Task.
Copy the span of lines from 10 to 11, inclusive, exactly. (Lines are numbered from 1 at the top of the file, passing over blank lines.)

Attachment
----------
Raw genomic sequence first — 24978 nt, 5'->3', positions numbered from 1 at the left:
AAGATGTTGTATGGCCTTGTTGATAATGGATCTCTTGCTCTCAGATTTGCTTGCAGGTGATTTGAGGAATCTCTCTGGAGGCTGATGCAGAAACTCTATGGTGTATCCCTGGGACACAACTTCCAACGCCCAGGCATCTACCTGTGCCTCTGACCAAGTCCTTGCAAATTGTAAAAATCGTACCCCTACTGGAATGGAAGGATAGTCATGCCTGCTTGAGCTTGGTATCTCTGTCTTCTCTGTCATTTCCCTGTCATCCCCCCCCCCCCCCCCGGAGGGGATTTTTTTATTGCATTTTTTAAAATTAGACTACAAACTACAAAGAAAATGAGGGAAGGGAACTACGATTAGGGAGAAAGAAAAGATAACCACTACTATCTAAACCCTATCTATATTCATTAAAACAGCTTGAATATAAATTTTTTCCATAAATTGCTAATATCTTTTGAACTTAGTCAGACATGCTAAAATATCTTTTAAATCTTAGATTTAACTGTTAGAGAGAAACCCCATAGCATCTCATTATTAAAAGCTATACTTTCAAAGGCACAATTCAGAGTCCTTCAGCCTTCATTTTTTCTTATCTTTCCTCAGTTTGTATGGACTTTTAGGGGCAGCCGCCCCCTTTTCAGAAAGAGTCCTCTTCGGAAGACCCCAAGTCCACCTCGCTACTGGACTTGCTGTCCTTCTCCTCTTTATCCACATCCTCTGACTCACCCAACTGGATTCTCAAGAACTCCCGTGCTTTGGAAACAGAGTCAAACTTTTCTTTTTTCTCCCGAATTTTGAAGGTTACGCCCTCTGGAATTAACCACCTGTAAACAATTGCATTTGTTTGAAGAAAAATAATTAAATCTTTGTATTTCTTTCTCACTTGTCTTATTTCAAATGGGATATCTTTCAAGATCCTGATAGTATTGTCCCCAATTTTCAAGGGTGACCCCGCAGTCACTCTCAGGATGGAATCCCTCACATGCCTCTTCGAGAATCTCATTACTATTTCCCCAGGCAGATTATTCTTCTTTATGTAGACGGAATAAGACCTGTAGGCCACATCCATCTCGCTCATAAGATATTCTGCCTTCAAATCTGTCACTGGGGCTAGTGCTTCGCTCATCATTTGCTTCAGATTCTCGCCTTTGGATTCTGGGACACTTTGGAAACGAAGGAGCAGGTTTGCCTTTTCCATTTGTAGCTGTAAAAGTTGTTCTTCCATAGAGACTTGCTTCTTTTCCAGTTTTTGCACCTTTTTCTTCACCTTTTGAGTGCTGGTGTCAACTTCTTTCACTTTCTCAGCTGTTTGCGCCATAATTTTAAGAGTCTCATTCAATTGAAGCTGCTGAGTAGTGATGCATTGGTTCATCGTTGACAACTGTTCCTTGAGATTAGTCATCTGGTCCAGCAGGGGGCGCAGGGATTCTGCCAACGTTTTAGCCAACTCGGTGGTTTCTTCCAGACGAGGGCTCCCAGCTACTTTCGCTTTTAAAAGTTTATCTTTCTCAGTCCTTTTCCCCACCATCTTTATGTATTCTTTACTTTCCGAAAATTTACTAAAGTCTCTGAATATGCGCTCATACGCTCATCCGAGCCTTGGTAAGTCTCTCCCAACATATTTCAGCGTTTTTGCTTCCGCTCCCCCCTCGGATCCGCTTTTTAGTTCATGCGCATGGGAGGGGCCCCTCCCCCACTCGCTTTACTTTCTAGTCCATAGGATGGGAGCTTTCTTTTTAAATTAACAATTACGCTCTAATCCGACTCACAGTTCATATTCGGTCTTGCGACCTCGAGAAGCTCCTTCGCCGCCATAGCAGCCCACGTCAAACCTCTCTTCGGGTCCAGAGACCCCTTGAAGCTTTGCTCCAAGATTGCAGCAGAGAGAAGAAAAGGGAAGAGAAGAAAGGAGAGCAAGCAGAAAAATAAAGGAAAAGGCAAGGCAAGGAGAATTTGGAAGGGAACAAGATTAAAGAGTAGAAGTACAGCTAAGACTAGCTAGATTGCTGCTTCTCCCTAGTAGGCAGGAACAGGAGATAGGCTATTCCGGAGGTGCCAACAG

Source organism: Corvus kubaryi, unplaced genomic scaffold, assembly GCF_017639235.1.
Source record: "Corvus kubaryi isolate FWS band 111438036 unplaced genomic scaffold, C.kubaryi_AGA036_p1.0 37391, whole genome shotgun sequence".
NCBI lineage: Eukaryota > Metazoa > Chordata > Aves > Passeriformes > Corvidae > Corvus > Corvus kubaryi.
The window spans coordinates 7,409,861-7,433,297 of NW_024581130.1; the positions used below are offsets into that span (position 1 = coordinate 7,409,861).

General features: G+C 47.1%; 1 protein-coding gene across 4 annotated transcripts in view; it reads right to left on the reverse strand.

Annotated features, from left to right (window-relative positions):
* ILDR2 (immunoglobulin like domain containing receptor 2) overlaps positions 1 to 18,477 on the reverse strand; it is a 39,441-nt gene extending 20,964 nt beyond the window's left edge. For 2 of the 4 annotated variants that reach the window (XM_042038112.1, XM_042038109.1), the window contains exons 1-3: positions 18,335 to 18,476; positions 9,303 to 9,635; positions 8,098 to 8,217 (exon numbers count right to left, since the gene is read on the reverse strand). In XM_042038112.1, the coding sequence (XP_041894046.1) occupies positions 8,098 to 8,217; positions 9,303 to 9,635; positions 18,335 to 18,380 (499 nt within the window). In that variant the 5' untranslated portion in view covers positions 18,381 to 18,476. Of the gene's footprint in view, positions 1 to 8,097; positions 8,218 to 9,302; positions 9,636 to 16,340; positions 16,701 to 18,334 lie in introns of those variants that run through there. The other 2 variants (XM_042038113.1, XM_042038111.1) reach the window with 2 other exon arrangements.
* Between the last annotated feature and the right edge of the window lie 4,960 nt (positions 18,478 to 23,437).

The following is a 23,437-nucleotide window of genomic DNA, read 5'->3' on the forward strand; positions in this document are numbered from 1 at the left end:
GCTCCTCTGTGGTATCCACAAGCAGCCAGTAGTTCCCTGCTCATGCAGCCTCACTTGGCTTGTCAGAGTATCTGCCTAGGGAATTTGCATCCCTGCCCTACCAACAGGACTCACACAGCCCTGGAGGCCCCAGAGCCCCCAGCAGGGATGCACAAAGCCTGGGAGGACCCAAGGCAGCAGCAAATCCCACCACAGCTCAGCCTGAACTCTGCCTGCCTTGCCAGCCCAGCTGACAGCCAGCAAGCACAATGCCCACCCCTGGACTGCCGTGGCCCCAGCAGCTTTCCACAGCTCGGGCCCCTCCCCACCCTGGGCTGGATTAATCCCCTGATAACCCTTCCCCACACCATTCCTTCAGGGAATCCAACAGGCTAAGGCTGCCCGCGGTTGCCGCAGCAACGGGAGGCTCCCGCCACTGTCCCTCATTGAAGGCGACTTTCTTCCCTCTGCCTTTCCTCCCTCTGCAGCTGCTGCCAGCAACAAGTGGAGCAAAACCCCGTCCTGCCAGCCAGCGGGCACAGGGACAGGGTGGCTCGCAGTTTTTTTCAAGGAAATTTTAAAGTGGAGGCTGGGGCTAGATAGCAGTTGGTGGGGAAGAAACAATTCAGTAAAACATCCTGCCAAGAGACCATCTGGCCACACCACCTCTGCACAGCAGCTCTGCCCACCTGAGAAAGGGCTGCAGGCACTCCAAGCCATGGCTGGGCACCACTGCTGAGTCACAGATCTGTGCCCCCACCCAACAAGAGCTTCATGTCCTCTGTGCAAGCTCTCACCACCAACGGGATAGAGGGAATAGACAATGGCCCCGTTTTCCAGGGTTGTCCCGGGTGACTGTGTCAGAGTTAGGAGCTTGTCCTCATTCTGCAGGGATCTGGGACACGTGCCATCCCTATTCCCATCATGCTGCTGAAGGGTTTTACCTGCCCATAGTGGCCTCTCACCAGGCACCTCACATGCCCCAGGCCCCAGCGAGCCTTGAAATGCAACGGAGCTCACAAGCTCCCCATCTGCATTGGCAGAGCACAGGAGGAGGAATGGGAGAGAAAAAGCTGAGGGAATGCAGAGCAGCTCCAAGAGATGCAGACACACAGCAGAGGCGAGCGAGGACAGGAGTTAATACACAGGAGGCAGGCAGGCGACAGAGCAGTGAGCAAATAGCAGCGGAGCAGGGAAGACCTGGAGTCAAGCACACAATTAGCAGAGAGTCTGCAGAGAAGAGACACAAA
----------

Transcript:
* Between the last annotated feature and the right edge of the window lie 4,960 nt (positions 18,478 to 23,437).

The following is a 23,437-nucleotide window of genomic DNA, read 5'->3' on the forward strand; positions in this document are numbered from 1 at the left end: